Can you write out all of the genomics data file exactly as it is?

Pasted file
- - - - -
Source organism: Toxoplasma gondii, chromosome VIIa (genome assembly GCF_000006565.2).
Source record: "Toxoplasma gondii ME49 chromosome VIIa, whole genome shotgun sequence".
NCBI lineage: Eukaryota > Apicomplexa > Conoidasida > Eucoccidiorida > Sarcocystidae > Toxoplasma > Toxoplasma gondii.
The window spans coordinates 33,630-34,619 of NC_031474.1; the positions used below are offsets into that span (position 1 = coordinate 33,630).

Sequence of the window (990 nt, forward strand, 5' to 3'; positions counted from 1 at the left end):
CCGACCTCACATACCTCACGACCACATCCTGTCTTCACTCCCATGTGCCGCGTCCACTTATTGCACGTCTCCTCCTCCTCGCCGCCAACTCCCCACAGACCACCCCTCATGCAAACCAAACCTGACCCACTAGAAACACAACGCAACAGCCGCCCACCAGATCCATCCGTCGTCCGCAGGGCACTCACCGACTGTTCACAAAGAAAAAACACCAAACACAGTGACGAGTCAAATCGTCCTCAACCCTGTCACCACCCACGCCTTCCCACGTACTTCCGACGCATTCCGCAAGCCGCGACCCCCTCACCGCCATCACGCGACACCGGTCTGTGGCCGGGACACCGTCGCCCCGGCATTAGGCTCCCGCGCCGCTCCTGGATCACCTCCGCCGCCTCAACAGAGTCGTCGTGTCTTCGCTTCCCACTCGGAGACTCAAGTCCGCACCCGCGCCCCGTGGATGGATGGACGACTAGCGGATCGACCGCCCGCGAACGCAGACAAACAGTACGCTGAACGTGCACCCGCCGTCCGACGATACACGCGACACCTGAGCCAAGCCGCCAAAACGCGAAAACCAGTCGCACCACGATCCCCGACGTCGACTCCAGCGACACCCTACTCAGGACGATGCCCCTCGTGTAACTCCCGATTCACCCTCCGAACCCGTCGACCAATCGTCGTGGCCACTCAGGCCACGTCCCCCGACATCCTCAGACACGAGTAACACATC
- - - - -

Source organism: Toxoplasma gondii, chromosome VIIa (genome assembly GCF_000006565.2).
Source record: "Toxoplasma gondii ME49 chromosome VIIa, whole genome shotgun sequence".
NCBI lineage: Eukaryota > Apicomplexa > Conoidasida > Eucoccidiorida > Sarcocystidae > Toxoplasma > Toxoplasma gondii.
The window spans coordinates 33,630-34,619 of NC_031474.1; the positions used below are offsets into that span (position 1 = coordinate 33,630).

Sequence of the window (990 nt, forward strand, 5' to 3'; positions counted from 1 at the left end):
CCGACCTCACATACCTCACGACCACATCCTGTCTTCACTCCCATGTGCCGCGTCCACTTATTGCACGTCTCCTCCTCCTCGCCGCCAACTCCCCACAGACCACCCCTCATGCAAACCAAACCTGACCCACTAGAAACACAACGCAACAGCCGCCCACCAGATCCATCCGTCGTCCGCAGGGCACTCACCGACTGTTCACAAAGAAAAAACACCAAACACAGTGACGAGTCAAATCGTCCTCAACCCTGTCACCACCCACGCCTTCCCACGTACTTCCGACGCATTCCGCAAGCCGCGACCCCCTCACCGCCATCACGCGACACCGGTCTGTGGCCGGGACACCGTCGCCCCGGCATTAGGCTCCCGCGCCGCTCCTGGATCACCTCCGCCGCCTCAACAGAGTCGTCGTGTCTTCGCTTCCCACTCGGAGACTCAAGTCCGCACCCGCGCCCCGTGGATGGATGGACGACTAGCGGATCGACCGCCCGCGAACGCAGACAAACAGTACGCTGAACGTGCACCCGCCGTCCGACGATACACGCGACACCTGAGCCAAGCCGCCAAAACGCGAAAACCAGTCGCACCACGATCCCCGACGTCGACTCCAGCGACACCCTACTCAGGACGATGCCCCTCGTGTAACTCCCGATTCACCCTCCGAACCCGTCGACCAATCGTCGTGGCCACTCAGGCCACGTCCCCCGACATCCTCAGACACGAGTAACACATC